For a word with such a relatively simple dictionary definition, it's clear that "open" means many radically different things to U.S. operators. Still, there's little question that carriers nurtured a far more accessible and transparent working environment in 2008 than ever before, unlocking selected platforms, codes and resources to third-party developers in an effort to stimulate the creation of new applications and services. Among the highlights: After promising open access by late 2008, Verizon Wireless joined the LiMo Foundation open handset consortium and promised to introduce phones based on the mobile Linux OS, and later certified the first device to run its Open Development Initiative gauntlet. In addition, T-Mobile USA introduced its T-Mobile devPartner Community program, vowing third-party mobile applications developers would experience an easier and more efficient channel to do business with the operator. And, just this month, Sprint opened up its location services platform.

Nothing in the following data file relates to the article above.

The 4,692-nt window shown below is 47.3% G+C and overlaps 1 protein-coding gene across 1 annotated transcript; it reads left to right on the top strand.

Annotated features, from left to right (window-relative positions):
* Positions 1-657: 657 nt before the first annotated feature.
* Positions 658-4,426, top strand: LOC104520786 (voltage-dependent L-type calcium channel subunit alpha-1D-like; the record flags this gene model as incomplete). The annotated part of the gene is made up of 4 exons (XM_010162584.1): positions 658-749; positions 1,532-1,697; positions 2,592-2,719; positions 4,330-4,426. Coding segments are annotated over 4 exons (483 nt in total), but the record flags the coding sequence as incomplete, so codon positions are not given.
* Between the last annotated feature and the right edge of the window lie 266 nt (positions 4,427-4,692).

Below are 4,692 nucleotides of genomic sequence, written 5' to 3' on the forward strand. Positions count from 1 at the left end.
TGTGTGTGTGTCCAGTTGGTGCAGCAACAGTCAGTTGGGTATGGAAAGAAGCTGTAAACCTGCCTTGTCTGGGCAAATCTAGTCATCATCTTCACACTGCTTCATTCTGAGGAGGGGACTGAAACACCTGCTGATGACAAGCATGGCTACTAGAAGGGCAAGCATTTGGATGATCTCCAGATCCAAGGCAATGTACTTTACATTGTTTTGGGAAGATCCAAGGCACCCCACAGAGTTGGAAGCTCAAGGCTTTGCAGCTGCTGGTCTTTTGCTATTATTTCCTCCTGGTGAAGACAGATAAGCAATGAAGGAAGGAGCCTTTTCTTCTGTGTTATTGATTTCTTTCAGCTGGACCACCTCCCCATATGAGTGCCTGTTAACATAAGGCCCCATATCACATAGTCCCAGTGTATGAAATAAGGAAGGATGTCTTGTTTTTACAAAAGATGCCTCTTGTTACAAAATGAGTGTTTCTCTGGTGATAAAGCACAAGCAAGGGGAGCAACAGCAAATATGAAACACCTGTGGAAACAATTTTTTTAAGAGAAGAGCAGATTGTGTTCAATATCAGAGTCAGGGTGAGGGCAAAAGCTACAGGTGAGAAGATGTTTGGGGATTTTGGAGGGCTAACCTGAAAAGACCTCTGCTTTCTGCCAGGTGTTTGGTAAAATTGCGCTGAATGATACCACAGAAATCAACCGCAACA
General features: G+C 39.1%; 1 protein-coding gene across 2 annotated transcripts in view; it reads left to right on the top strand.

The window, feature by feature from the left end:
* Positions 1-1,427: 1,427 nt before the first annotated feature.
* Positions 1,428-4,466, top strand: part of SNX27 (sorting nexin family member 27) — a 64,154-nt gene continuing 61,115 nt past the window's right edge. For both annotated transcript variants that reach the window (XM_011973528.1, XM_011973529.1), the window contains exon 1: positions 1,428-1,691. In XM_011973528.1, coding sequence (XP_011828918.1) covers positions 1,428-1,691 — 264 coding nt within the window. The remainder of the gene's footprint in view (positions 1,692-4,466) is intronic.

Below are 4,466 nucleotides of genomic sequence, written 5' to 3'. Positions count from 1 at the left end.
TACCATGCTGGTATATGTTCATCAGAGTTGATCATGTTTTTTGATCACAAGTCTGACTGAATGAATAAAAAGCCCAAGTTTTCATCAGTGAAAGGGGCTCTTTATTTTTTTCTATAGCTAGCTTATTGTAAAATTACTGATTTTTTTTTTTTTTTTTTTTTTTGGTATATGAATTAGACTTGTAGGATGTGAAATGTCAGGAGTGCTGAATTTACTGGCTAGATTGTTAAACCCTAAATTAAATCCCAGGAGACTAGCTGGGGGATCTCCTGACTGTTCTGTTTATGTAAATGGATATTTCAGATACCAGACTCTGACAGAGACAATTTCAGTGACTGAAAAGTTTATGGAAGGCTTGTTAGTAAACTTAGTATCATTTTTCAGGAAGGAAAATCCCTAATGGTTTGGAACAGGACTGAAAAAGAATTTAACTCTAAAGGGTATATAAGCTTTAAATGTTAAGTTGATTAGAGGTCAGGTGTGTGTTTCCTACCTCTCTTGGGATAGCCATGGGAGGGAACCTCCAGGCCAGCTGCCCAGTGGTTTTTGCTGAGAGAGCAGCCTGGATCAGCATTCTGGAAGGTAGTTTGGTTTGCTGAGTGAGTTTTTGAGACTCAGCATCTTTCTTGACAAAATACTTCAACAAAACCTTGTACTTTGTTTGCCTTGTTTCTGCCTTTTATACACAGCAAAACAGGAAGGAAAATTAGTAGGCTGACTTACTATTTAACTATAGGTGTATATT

Still, a consistent working definition of "open" networks remains elusive. A roundtable keynote discussion at the CTIA Wireless I.T. & Entertainment 2008 event in September offered little clarity. According to Sprint Nextel CEO Dan Hesse, an open network is not "regulated Internet" but instead a world where the customer can use the operator's fledgling OneClick widget as a means access to mobile web as a whole, and not just sites predetermined by the company. However, Hesse said Sprint wants to maintain device authorization, adding that the firm does have many devices on its network not necessarily purchased through the Sprint network, such as the Amazon Kindle or a phone from one of its MVNO partners. For T-Mobile USA, the open equation hinges on the carrier unlocking innovation and giving developers true network transparency--CEO Robert Dotson said the company will advocate an open source operating system via Google's Android OS and will collaborate with the Open Handset Alliance industry group to accelerate device authorization. As for Verizon Wireless, open access is driven by what the consumer wants--CEO Lowell McAdam said wireless carriers need to "open the doors but protect the network," or else hinder innovation. The open access genie is now out of the bottle, but here's hoping that 2009 offers more rock and less talk.